Winter economic outlook

Join us this week as Sébastien Mc Mahon shares his analysis of the latest economic news, including the energy transition and the economic challenges facing governments. Listen in to discover what to keep an eye on this winter. An essential podcast for economics enthusiasts.

Ashleay: Hello everyone, and welcome to the “In Your Interest!” podcast. This week we're taking a look at the latest economic news, and I'm delighted to have with me Sébastien Mc Mahon, our chief strategist, who will be sharing his insights on recent economic developments. So hi, Sébastien.

Sébastien: Hello, Ashleay. It's good to be here again and talk about the economy with you.

Ashleay: Yes, it's been a while since we've discussed the latest economic news together. And so, as we approach the end of 2023 and head into 2024, what has caught your eye recently?

Sébastien: Well, it's the period of the fall economic updates from governments. So, provinces and also the federal government, this one is, the latest one is coming. It's not published yet as we're recording this at the end of November. But we can, you know, guess the trend that this will take also for the federal government. So, if we look at the situation in which provinces and, you know, federal governments find themselves in, we're talking about the need for better infrastructure, for social housing, for anti-inflation measures. And we know the provinces are all facing similar problems. The population is aging. So is the infrastructure. The energy transition is creating massive needs for green investments. All this in a context where we're looking to return to equilibrium in the post pandemic era.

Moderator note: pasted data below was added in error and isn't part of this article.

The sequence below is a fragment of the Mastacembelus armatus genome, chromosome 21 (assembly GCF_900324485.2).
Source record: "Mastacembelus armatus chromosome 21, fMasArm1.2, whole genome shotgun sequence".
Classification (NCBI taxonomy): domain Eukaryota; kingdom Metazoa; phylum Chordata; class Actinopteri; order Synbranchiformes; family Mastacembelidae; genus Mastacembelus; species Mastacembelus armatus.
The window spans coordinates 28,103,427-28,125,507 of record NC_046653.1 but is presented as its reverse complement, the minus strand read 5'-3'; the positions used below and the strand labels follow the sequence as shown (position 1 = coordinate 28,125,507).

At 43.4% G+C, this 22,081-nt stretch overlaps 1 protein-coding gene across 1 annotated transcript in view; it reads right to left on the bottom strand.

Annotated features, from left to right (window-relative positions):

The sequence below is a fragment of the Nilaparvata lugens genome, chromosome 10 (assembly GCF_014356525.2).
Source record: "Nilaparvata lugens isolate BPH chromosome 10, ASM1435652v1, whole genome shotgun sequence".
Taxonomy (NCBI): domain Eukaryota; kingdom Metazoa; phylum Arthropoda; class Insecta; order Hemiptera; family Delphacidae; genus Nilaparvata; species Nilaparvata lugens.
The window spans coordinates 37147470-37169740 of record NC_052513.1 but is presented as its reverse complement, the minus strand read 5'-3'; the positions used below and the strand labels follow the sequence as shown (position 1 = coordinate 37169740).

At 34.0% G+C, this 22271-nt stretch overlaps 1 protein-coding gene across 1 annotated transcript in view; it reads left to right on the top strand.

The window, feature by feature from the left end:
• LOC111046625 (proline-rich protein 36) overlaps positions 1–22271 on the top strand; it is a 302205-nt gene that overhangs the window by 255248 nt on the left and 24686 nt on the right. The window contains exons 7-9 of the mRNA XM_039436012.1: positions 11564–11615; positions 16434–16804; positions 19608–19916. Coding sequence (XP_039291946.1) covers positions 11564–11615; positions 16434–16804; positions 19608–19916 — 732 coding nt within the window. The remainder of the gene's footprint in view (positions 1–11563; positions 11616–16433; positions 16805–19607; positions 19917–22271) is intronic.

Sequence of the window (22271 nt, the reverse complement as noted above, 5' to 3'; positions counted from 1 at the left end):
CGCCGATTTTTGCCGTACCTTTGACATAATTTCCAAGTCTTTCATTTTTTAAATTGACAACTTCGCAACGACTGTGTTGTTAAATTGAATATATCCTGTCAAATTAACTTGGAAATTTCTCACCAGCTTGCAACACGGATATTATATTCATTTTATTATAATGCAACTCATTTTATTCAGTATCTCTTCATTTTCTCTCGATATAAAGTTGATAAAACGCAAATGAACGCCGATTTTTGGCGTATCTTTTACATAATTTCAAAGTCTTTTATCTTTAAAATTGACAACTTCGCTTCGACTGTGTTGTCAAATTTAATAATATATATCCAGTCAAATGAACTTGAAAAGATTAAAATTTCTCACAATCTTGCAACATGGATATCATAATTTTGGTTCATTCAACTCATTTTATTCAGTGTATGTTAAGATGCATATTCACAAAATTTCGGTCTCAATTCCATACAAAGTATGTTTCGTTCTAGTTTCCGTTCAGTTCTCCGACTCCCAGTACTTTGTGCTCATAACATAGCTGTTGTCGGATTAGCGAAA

Ashleay: I see. And so maybe if we talk a little bit more about Ontario?

Sébastien: Yeah, if we start with Ontario. So, the fall economic update was published recently and Ontario decided to, well, it's delaying its return to balance by one fiscal year. It used to be 2024-2025. Now they're moving it down one year to 2025-2026 with less revenue and more expenses than anticipated. Pretty much the same thing for Quebec. So, remember that the economy is slowing down. We’re talking about this quite often here. Revenues were higher in the pandemic period because lots of money was injected in the economy. So, people were spending more and inflation of course inflated the prices. This is what inflation does. And that means that if you pay a tax rate on your goods and services that you purchase, that means that the governments had more revenues because of inflation and because of the boom in spending that happened during the pandemic. So, some of this was used to pay for tax cuts for targeted programs during the pandemic era. And now we're seeing the economy slow down. Some of the rise in income is already spent, as I mentioned, because of some tax cuts that happened during the last few budgets. So, the Quebec government was targeting to have a balanced budget by 2028, but it did have a large contingency reserve that it put in place when it did the exercise in March. So now, fast forward to November and we see that all or almost all of the contingency reserve has been used up because revenues are less than expected. So, the target now is more at risk of not being reached.

Ashleay: And in Canada maybe—what are the expectations?